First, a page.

Houston Social Security
Disability Attorney

Photo of David Dopkin
Photo of David Dopkin

What are “work credits” and how do they affect SSDI benefits?

On Behalf of | Dec 27, 2018 | Social Security Disability

Social Security Disability Insurance (SSDI) benefits can be a tremendous boon to any Houston resident who has been totally disabled by an injury or illness. Many of these same individuals are mystified by the application process that is required to receive SSDI benefits. This post has frequently discussed the definition of disability and the factors that make a disability total. In this installment, the concept of “work credits” will be explained.

In order to qualify for SSDI benefits, a person must have accumulated enough work credits to pass the minimum threshold established by the Social Security Administration (SSA). A person earns one work credit for a calendar quarter when he or she earns at least $1,320 during the quarter. A person can earn up to four credits per year. The amount of earned income necessary for one work credit is changed — usually upward — by the SSA every few years.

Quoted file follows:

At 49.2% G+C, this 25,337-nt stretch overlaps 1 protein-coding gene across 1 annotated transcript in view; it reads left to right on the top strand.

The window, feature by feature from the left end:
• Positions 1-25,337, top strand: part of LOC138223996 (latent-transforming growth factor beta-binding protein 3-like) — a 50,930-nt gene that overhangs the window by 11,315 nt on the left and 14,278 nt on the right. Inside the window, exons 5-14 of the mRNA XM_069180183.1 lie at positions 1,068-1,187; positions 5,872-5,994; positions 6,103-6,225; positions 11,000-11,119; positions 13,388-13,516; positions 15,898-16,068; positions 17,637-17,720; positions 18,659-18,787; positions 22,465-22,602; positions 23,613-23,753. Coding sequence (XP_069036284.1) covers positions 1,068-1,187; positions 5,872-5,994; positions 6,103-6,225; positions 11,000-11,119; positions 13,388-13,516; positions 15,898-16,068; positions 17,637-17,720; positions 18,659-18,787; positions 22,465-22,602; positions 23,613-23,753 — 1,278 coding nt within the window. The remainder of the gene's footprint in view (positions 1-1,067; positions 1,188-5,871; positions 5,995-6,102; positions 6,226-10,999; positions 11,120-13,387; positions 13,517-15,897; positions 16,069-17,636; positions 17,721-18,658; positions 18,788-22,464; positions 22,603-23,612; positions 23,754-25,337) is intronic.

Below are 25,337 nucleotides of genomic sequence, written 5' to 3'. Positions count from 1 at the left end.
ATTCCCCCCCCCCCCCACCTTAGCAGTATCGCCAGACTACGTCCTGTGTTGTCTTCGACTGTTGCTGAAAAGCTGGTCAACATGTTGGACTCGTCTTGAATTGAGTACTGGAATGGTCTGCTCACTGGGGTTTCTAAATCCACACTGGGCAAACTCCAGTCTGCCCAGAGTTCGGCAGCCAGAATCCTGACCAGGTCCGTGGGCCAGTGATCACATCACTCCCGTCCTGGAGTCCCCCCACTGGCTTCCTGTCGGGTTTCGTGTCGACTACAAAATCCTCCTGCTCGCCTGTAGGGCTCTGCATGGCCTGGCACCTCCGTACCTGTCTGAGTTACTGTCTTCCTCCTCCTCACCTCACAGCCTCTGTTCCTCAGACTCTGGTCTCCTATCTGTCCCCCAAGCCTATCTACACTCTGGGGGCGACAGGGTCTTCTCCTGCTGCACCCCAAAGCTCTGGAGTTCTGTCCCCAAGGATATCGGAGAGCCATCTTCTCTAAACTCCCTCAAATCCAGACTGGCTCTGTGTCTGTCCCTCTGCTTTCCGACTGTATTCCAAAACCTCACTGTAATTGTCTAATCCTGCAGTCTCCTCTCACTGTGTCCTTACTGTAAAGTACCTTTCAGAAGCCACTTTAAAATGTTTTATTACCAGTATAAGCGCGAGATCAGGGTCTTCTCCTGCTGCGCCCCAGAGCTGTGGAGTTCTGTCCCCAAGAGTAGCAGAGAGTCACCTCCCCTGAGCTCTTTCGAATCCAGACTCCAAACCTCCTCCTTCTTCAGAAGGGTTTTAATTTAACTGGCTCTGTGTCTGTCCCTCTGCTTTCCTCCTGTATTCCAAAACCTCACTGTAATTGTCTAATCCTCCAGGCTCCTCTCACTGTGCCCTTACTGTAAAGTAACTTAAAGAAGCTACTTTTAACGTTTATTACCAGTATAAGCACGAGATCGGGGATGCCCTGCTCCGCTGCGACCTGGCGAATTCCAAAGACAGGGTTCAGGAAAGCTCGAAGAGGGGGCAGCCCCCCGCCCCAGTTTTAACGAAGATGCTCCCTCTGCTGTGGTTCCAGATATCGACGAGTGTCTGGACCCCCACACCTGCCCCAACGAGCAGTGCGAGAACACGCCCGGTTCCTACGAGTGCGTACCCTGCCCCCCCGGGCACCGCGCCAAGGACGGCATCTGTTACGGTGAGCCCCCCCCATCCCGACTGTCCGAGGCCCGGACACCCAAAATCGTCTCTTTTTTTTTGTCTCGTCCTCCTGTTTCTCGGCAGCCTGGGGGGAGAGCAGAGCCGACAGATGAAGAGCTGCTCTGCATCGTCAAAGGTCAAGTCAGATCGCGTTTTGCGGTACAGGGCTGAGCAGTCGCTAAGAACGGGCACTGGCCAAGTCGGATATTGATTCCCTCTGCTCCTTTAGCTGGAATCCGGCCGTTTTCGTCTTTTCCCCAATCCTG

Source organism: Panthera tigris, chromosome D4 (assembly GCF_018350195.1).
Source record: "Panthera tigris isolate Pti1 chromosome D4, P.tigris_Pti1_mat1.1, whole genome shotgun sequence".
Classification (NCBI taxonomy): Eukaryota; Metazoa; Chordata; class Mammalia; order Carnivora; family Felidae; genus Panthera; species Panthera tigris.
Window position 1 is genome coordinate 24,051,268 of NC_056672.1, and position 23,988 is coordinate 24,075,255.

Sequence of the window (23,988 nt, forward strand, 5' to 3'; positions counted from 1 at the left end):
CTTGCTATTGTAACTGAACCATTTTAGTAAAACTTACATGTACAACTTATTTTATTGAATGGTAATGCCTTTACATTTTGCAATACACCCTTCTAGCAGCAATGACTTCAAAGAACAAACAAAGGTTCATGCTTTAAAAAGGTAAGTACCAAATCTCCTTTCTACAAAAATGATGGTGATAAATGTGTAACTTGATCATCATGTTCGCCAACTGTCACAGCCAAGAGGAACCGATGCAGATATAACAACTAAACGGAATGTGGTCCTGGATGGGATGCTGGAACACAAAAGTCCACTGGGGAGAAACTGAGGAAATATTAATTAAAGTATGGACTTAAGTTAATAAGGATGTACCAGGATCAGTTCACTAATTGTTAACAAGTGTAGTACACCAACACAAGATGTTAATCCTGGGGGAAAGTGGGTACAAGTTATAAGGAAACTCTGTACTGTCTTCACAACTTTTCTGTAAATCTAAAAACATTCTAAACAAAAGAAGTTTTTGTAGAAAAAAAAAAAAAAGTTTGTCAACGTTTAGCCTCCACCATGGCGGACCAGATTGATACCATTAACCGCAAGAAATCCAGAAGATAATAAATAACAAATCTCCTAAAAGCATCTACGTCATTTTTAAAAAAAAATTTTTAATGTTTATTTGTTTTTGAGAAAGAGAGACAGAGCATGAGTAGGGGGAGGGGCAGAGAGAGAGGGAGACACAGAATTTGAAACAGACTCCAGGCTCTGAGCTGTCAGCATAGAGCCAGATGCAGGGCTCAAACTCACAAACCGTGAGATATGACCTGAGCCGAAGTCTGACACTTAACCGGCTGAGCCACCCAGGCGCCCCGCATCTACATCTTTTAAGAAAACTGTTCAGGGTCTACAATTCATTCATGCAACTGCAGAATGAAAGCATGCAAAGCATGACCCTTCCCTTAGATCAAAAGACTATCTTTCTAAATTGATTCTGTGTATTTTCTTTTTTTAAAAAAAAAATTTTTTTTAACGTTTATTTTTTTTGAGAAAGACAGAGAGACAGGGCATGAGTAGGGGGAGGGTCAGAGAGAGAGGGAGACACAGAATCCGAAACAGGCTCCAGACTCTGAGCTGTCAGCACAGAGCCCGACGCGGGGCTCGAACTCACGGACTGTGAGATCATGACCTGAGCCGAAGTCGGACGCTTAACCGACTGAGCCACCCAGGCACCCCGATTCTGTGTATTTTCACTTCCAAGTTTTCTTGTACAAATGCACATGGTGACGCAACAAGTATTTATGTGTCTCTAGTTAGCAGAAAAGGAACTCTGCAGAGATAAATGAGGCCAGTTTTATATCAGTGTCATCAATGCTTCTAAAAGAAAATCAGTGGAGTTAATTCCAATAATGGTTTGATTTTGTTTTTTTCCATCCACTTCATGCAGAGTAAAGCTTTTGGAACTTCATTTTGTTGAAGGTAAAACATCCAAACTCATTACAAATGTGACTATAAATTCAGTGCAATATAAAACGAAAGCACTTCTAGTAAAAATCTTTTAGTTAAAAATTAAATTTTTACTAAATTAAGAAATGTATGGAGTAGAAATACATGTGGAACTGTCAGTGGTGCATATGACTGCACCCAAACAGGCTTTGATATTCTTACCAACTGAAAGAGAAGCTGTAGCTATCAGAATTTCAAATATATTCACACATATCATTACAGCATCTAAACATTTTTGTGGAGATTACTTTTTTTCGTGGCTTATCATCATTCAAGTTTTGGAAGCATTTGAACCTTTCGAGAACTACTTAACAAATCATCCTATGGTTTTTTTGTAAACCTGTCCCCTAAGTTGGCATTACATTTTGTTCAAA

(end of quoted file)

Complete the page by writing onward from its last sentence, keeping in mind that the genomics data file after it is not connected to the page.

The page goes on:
Eligibility for SSDI disability benefits depends upon the number of work credits a person has earned by date on which the disability occurs. Generally, a person must have earned a total of 40 credits, 20 of which must have been earned in the last 10 years prior to the occurrence of the disability. The exact amount of credits depends upon the claimant’s age on the date of disability and the years of work. Younger workers may need fewer credits depending upon the age at which they became disabled. Accumulating the required number of work credits is not difficult for most people.

Anyone having difficulty with the work credit requirement for SSDI benefits may wish to contact an attorney who handles SSDI cases for assistance. A knowledgeable lawyer can provide useful advice and help in completing the application. If an SSDI application should be denied, the same attorney may be able to help with filing and pursuing an appeal.